In this article, we’re going to present you with some tips to enable you to sell more effectively on eBay – whether you’re trying to flog your CD collection, or old antiques (actually, these days, those two things might be one and the same).
Okay, on with the tips…
A little research goes a long way
Success as a seller on eBay depends on many factors, and your understanding of your market – and the eBay culture – is just as important as technical know-how. Before you dare list an item for sale on eBay, do your research to find out what it's worth.
Start by searching eBay for your item, as though you were planning on buying another one just like it. On the search results page, click the Completed listings check box on the left, and sort the list by “Price: highest first” and examine the first few hits with bids (signified by a number in the Bids column). This is the upper limit of what other eBayers have been willing to pay for items like yours in the past 30 days, and a pretty good approximation of the kind of cash you'll get for your item – if you play your cards right.
Of course, you may decide not to sell, or to wait and sell in a few months when the market for your item might be better. But at least now you don't have to worry about not getting any bids, or worse, letting your item sell for too little.
But there's more: eBay's archive of completed listings is a strategic goldmine. Take a closer look at the top sellers and see what titles they used to describe their items and in which categories they chose to organise them. What starting prices got the most bids? What kinds of photos earned the most money?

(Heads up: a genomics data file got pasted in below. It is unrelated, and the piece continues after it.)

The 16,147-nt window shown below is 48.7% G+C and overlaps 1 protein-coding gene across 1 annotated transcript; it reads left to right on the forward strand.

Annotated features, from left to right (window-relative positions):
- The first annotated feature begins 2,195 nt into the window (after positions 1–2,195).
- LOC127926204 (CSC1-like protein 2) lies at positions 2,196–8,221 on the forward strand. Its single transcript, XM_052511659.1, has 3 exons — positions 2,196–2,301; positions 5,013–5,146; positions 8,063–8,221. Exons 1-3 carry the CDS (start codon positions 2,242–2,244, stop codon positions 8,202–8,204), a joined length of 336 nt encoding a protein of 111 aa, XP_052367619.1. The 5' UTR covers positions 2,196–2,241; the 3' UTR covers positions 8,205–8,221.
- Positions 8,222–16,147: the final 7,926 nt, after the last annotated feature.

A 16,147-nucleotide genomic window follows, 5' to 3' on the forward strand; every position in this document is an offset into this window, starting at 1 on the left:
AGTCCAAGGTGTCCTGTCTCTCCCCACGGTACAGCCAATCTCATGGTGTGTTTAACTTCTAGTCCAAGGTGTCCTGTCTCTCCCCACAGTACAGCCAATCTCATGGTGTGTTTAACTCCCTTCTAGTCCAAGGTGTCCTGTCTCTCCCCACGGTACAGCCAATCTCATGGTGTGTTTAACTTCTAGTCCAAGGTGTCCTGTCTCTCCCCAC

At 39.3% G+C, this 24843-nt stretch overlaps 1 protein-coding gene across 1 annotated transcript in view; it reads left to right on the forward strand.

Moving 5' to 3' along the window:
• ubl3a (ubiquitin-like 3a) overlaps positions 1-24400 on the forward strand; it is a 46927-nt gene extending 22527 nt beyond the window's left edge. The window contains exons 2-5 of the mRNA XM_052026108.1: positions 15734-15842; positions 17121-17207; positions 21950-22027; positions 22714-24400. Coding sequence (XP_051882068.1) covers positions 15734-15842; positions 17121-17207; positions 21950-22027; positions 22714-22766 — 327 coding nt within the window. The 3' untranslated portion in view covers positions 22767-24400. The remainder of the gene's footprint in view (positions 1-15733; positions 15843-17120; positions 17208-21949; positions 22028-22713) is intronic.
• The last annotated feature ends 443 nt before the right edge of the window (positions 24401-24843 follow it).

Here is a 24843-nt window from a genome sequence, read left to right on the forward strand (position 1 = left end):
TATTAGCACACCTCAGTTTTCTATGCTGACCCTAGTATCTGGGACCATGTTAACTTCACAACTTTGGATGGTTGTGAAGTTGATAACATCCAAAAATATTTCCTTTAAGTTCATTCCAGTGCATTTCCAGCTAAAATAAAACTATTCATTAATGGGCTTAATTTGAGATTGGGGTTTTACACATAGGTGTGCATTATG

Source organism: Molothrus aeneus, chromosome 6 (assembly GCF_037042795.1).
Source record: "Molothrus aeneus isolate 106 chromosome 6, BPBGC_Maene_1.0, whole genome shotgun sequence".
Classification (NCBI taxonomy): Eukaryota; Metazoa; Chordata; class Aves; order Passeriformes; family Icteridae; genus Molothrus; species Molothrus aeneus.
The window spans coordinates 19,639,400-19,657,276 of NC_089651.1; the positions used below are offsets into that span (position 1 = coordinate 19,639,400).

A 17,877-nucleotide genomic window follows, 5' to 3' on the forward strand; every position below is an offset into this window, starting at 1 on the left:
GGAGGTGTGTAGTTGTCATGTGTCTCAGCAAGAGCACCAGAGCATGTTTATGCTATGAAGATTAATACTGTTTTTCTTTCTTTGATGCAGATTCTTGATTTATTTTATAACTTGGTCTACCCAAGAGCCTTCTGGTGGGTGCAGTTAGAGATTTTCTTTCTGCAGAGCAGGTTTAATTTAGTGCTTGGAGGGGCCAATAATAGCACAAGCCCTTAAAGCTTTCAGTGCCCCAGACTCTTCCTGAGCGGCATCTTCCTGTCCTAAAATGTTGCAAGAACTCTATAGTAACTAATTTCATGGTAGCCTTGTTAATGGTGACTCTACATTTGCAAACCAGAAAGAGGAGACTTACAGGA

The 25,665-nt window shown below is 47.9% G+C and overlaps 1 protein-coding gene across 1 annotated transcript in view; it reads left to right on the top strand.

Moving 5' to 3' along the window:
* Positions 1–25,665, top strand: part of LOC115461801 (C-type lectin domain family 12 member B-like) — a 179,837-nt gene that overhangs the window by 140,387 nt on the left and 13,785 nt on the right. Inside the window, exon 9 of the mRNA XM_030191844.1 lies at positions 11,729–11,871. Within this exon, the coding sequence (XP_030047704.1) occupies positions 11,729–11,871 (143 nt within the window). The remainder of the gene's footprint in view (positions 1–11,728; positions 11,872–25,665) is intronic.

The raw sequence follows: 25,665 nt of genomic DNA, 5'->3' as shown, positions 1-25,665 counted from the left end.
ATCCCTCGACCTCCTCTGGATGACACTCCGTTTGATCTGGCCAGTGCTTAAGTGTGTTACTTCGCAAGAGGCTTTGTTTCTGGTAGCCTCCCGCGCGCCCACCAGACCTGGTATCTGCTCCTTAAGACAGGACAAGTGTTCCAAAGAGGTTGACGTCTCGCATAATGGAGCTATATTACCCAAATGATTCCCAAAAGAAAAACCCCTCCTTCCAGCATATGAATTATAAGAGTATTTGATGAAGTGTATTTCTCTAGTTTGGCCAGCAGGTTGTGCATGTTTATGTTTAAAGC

Although it's against the rules to copy other sellers' text and photos outright (not to mention bad for business), you'd be wise to use the most successful completed listings as guides for constructing your own listing.
Attention to detail
When it comes to writing your listing out, ensure that the title contains the manufacturer and full name of your item, plus the model number. Also, say what you're selling (for example, "camera"), and add some keywords to help buyers find your item when searching.
Spelling is very important. If you try to sell a "motorsykul," nobody searching for a motorcycle will ever see your listing. And anyone who does will think you're an idiot. In all seriousness, if you even mistype one letter, your auction could go unseen save for the eBay poachers who deliberately search for items with slight spelling mistakes, so they can bid on them without much competition (as most people won’t find them).
When writing the description, include a few extra sentences to answer any questions interested bidders might have. For instance, if you're selling a part that fits something else, measure your item and include its dimensions in your write-up. You'll have fewer questions to answer while the auction is running, and your customers won't have to worry about getting the wrong part.
Always write in full sentences. Use proper capitalisation and punctuation. If you look professional, folks are more likely to buy from you.
Feedback on eBay, as you’re doubtless aware, is very important. Someone with 50 positive comments and zero complaints will get more bids – and thus more money – than someone with just a few bits of feedback, and certainly will do better than a seller with an excess of complaints. But feedback is only the beginning.
When you assemble your listing, bear in mind that customers won't bid on your item if they don't feel they can trust you. You can inspire trust with a thorough description, flexible payment terms, and clear, original photos.
When describing the condition of your item, don't just say "used," but elaborate by meticulously documenting scratches, missing parts, and other defects. You'll get more money for that year-old laptop if you list every scratch, and you'll be a lot less likely to get negative feedback if your buyer knows exactly what to expect when it arrives.
And remember that old saying about flies and honey: Include welcoming statements like "If you have any questions, please don't hesitate to ask." Leave out threats like "Deadbeat bidders will receive negative feedback and a note to their mother."
For advice on how best to avoid negative eBay feedback, see our article here – and good luck with your virtual auctions!